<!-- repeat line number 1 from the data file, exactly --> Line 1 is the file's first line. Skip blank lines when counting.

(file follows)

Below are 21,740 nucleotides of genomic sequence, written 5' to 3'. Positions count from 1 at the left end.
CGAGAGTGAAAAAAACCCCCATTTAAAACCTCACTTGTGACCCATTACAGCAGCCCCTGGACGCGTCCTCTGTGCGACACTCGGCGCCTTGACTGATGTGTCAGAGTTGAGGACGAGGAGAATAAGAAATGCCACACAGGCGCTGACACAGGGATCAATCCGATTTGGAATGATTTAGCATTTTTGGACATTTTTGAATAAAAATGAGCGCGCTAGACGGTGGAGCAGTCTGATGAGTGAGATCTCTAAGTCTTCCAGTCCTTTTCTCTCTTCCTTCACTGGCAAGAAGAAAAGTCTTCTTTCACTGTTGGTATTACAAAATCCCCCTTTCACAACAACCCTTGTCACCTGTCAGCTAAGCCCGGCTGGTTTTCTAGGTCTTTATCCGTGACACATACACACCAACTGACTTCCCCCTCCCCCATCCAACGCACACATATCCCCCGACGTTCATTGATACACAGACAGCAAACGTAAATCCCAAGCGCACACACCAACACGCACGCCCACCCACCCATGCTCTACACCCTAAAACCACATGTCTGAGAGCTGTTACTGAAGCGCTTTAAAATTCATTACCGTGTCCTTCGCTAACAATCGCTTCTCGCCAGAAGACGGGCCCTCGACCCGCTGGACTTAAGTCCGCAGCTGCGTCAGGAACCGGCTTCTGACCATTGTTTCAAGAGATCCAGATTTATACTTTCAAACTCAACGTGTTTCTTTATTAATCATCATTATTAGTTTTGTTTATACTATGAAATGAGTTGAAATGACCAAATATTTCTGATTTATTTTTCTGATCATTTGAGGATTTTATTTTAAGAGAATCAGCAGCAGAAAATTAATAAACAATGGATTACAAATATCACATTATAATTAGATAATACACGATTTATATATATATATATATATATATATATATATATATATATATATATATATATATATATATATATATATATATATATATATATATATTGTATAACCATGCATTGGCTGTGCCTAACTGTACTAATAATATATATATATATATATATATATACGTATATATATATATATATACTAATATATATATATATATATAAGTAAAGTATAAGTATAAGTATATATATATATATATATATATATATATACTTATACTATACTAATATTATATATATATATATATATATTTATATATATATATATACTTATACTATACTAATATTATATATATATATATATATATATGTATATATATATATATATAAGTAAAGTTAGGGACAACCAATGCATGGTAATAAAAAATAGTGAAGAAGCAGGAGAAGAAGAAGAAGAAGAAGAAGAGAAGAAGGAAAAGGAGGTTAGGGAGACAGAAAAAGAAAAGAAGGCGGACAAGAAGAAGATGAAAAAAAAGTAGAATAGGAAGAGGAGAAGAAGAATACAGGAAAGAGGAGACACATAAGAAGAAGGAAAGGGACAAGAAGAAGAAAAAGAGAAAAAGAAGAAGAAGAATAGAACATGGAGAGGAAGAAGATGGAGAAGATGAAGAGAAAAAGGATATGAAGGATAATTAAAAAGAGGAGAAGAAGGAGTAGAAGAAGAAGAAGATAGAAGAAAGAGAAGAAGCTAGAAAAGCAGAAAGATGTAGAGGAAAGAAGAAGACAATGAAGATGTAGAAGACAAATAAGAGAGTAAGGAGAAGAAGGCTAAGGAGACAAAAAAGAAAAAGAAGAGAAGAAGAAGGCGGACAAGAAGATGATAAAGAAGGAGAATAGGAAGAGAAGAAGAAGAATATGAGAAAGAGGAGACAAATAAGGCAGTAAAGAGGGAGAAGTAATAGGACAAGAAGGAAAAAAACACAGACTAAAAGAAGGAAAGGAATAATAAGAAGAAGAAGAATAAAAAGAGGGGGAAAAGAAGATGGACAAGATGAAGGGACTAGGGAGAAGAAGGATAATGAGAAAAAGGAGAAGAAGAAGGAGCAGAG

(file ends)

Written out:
Below are 21,740 nucleotides of genomic sequence, written 5' to 3'. Positions count from 1 at the left end.